I love the ’70s for the clothes, hair and the overall vibe. It was about free love, peace, happiness, and fighting war through music and protest. Add in the psychedelic drugs and you have basically the perfect decade.

2. If you could have drinks/dinner with any person from that era, real or fictional, who would it be and why?

Honestly, I would love to have drinks with a lot of people from that decade. ’70s-era Diana Ross, Cher, and Tina turner. Janis Joplin, Jimi Hendrix, Joni Mitchell, David Bowie. And on and on… they all encompass/ed a specific kind of strength that I identify with and that’s having the courage to do and be exactly who they want to be both on and off the stage. They all were/are so electric as performers and yet were/are complicated people. I see a lot of myself in all of them.

3. Is there anyone from today you think embodies the idea of the ’70s?

My very good friend Lillian! (who happens to be the ‘Lilly’ in Munroe Lilly.) She’s such a gentle spirit. I call her my bohemian goddess. She has a great deal of that specific kind of courage that I admire. She does what she wants and on her terms with an air of beauty, truth, and love.

Come see Munroe Lilly, the “Black diamond: Rare and Beautiful” at the Triad on 4/22. TICKETS! 

The ’60s: To Hellz and Back

The ’60s: To Hellz and Back

Hellz Kitten channels Betty Draper
Instagram: @hellzkittennyc

 The ’60s were explosive, uprooting everything from music to art to fashion to politics and taking us from the staid ’50s to the “anything goes” ’70s. Hellz Kitten is obsessed with the ’60s, so who better to represent this debaucherous decade?

 1. What is your favorite thing about the ’60s?
I love everything about the ’60s, from the clothes to the music. I like how the decade started out buttoned up and conservative, but by the end, all bets were off and YOLO was the name of the game. I mean it probably wasn’t good for society, but it looks like a lot of fun.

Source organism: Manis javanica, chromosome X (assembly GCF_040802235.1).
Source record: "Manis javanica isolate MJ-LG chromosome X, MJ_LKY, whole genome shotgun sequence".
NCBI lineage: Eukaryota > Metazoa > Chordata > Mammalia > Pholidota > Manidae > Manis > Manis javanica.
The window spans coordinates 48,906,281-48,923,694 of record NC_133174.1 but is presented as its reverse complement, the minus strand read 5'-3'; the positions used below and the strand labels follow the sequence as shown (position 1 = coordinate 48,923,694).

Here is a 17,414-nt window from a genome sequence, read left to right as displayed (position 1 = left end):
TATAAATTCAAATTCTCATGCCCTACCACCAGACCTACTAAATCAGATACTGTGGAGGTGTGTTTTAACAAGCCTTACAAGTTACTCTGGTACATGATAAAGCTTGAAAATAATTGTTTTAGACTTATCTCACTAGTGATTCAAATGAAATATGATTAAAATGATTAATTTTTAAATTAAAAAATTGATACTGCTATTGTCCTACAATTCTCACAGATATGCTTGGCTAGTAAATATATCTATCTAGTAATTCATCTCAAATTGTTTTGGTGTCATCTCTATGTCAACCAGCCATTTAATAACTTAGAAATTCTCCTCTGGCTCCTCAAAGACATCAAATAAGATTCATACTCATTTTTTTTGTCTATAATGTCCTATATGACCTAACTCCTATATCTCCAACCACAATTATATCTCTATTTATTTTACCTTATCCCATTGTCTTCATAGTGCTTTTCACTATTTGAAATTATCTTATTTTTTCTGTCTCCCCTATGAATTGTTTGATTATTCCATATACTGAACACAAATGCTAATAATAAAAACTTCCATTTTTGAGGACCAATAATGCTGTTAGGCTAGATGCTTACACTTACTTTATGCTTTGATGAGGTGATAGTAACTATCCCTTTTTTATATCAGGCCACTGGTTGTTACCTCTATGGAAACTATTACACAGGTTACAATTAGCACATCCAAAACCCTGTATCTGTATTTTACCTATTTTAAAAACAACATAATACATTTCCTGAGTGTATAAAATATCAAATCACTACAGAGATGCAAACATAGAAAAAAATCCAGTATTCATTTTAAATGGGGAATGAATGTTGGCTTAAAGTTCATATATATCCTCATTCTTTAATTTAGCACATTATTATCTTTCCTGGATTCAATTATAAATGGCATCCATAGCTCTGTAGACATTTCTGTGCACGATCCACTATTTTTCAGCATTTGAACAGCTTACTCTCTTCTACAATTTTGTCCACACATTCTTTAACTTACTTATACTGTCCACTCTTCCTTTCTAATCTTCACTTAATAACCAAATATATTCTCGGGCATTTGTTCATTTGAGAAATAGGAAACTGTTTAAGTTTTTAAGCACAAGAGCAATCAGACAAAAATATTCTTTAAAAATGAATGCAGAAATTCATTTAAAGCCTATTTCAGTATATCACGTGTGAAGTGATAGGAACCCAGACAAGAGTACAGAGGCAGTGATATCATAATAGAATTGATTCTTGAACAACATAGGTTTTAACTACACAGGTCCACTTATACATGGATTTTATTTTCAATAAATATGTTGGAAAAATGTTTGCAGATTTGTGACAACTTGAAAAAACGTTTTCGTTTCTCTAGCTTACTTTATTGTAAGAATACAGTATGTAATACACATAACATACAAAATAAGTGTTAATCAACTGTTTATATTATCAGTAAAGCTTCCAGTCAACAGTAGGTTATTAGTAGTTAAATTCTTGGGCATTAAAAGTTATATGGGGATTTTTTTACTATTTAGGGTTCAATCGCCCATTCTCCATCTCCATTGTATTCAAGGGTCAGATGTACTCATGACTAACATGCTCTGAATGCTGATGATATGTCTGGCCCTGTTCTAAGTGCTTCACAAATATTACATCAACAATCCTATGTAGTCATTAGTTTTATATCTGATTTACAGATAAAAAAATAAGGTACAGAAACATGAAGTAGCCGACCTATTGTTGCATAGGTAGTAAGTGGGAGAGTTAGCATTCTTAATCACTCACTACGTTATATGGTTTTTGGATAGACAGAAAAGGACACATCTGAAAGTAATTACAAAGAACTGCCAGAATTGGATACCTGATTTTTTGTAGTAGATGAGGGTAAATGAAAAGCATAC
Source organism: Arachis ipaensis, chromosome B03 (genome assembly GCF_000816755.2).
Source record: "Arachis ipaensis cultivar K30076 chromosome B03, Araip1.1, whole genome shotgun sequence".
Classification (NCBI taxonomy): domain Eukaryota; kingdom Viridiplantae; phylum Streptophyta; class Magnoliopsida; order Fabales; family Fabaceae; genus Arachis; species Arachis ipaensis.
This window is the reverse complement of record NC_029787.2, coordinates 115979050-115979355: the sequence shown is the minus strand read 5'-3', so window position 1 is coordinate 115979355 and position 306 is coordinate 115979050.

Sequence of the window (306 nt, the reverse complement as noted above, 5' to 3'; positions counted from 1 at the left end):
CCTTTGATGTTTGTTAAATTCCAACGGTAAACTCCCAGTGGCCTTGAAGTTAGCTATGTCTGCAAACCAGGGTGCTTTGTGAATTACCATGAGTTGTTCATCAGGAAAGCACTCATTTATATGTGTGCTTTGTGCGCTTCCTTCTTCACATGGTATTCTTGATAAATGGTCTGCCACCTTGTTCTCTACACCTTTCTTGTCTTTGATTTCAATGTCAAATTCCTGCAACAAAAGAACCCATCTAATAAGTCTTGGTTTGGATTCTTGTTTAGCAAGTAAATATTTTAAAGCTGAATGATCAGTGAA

2. If you could have drinks/dinner with any person from that era, real or fictional, who would it be and why?
Well, Don Draper, obviously, since I’m obsessed with Mad Men and because despite all his faults, he’s a gentleman who knows how to treat a lady (at least in the moment).
 But I’d also like to get into Jim Morrison’s leather pants.

Or maybe a young(ish) Marlon Brando (although he’d probably bore you death with his causes all night).


I’d love to see Janis Joplin live.


And maybe someone who could teach me how to do a cat-eye properly.

3. Is there anyone from today you think embodies the idea of the ’60s?
I’m hopeless about today’s pop culture, unless Wendy Williams is talking about on Hot Topics. But there are a lot of songs on my “Hipster Cocktail Party” Pandora station that sound kinda neo-groovy, so I’ll go with that.
Come get groovy with Hellz Kitten on April 22 at The Triad.
Click HERE to buy tickets for Decadent: 100 Years of Burlesque
Throwback Thursday: Burlesque of the 1960s

Throwback Thursday: Burlesque of the 1960s

Hello lovers,